For the love of the game...until further notice
A rose by any other name would smell as sweet, but what about a sweat-drenched student-athlete?
Across NCAA Division I and Division II collegiate athletics, more than $2 billion in scholarship funds are distributed to more than 126,000 student-athletes, but in an industry where there are more than 420,000 student-athlete participants and more than $11 billion in revenue generated — despite the fact that only about the top 10 percent of athletic programs turn a profit — the equity of the student-athlete to school relationship might be questioned.
For years, it has been, but on April 25, football players at Northwestern University will put it to a vote. The National Labor Relations Board (NLRB) officially recognized and approved the Northwestern players as employees, and pending the vote by the team, might have opened the door for the first authorized union in the landscape of college sports.
While other recently arranged legal filings, for instance the O’Bannon class action suit, a suit that attacks the NCAA’s use of student-athlete’s likeness in merchandising, and the Kessler antitrust lawsuit, a suit raised against the five power conferences — the SEC, Big Ten, ACC, Pac-12 and Big 12 — that would allow student-athletes to be paid beyond their athletic scholarships, if approved, could have an immediate and wide ranging effect on the scope of Division I college athletics, the Northwestern vote would pertain only to Northwestern…at least for now.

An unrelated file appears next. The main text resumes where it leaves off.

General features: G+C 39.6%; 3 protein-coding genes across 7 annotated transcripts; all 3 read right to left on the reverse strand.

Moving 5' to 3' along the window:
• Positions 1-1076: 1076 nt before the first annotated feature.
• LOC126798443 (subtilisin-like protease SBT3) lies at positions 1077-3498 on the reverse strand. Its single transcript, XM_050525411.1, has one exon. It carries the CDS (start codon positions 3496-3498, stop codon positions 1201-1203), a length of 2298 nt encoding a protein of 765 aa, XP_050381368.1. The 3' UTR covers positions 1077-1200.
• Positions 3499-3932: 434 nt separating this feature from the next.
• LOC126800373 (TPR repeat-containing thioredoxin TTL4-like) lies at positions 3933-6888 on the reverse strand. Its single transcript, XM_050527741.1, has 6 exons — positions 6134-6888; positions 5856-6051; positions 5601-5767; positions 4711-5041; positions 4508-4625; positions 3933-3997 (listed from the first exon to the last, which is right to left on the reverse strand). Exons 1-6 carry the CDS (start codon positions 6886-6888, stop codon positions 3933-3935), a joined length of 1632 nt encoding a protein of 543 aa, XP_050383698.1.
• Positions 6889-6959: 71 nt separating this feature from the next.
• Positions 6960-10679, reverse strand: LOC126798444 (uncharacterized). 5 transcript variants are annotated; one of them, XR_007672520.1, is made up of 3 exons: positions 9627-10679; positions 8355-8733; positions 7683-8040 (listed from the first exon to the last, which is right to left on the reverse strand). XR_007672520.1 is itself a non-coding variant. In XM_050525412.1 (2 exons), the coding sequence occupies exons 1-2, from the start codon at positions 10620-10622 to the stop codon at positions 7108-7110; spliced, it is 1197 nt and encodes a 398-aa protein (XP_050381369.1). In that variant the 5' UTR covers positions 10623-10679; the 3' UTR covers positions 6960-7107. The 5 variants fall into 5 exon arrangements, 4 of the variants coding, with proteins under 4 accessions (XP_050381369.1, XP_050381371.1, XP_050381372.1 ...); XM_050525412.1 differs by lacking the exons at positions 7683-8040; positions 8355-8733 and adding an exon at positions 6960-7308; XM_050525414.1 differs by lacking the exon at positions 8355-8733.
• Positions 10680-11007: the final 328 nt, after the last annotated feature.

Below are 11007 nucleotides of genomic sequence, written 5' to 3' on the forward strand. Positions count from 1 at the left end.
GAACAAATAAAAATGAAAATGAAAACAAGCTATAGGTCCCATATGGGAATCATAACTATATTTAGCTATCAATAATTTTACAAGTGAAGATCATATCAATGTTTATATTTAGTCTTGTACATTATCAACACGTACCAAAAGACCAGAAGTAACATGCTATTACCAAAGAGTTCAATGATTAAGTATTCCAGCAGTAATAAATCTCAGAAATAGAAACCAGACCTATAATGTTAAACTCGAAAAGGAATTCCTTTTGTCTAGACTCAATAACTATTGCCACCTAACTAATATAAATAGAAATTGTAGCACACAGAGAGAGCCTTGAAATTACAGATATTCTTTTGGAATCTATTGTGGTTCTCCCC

The question remains, though, if one domino is tipped, how many others will tumble? How far will the proverbial Rue Goldberg machine reach? What exactly is a student-athlete – are they participants in extra-curricular activities or service providers for the institutions that they represent? And how should they be classified?
“I would personally disagree with the National Labor Relations Board, and I would say student-athletes are not employees,” Grand Valley State University Director of Athletics Tim Selgo said. “I have a hard time with what little I know about unions and unionization of how you could declare student-athletes as employees, but the question at the heart of all of this remains are they employees or not?
“From my viewpoint, college sports are an extra-curricular activity. It’s a voluntary activity, distinct from employment. Any student-athlete could choose not to participate if he or she didn’t want to do it, and if you want to be successful at it, you must be dedicated and you must be committed, because it is highly competitive.”